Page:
Protecting adjoining properties
An owner who is proposing building work has obligations under the Building Act 1993 (the Act) to protect adjoining property from potential damage from their building work.
If your building work is close to or adjacent to adjoining property boundaries, then you may be required to carry out protection work relating to the adjoining property. This is to ensure that the adjoining property is not affected or damaged by your building work.
Adjoining property is considered to be land at risk of significant damage from building work and may include any street, highway, lane, footpath, square, alley and right of way.
When making an application for a building permit for the proposed building work, the applicant (the building owner or agent of owner) is required to provide detailed information about the building work to the relevant building surveyor. The building surveyor will then determine if protection work is required.
Protection work provides protection to adjoining property from damage. Protection work may include:
- underpinning of footings, including vertical support, lateral support, protection against variation in earth pressures, ground anchors, and other means of support for the adjoining property
- shoring up and overhead protection
- other work designed to maintain the stability of adjoining property from damage from building work.
Obligations if protection work is required
Serve a Protection Work Notice on an adjoining owner
If you are required to carry out protection work, you must serve a notice on the adjoining owner and provide details about the proposed protection work. A building permit may not be issued until the protection work process has been completed to the approval of the building surveyor.
The adjoining owner must respond to the notice within 14 days of the notice being served. They can agree or disagree to the proposed protection work or request further information to be provided.
An adjoining owner who fails to respond to the notice within the required time is deemed to have agreed to the proposed protection work.
If the adjoining owner agrees or is deemed to have agreed to the proposed protection work, and if the building surveyor has evaluated the protection work, then your builder may proceed to carry out the protection work after obtaining any necessary permits, approvals or insurance.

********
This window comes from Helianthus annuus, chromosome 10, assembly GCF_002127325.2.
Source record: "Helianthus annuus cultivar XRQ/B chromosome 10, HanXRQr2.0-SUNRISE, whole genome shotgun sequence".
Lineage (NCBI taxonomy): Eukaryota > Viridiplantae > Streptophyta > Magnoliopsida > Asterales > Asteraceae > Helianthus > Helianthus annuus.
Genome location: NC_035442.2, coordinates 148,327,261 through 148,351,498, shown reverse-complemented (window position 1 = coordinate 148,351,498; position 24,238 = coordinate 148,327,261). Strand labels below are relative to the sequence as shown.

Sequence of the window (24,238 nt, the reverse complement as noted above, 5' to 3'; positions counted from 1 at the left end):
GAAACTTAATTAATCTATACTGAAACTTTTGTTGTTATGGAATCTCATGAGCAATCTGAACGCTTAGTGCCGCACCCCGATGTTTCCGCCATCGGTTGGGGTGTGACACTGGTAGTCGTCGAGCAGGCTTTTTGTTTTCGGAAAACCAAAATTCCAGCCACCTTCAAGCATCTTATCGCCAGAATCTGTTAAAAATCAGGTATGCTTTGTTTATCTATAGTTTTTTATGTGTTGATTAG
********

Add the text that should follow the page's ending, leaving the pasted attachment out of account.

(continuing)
If the adjoining owner disagrees with the proposed protection work or requests further information, your building surveyor must examine the proposal for protection work and determine whether the protection work is appropriate.
The building surveyor must give the owner and adjoining owner notice in writing of the determination. A property owner or the adjoining owner may appeal within 14 days to the Building Appeals Board (BAB) against the determination.
Have a contract of insurance
As the owner having building work done, you must ensure that a contract of insurance is in force against potential damage caused by the proposed protection work to the adjoining property.
The insurance policy must protect the adjoining property, occupiers and the general public during the works for a period of 12 months following completion of the work.
Note: a standard Construction and Public Liability policy will not normally provide the minimum cover required.
The contract for insurance must cover an amount agreed between the owner and adjoining owner. A copy of the insurance policy must be provided to the adjoining owner before building work starts.
Prepare a survey of adjoining property
A survey of the adjoining property must be prepared by the owner with the adjoining owner. The survey should record of all existing cracks and defects. This record must be signed or acknowledged as an agreed record of the condition of the adjoining property before the protection work begins.
Disputes about insurance cover or the adequacy of the survey can be referred to the BAB for a resolution.
A property owner is required by law to pay expenses incurred by the adjoining owner in protecting their interests. These costs include:
- specialists' fees to check protection work documentation
- costs incurred from a BAB appeal
- expenses relating to the actual on-site supervision of protection work once it begins.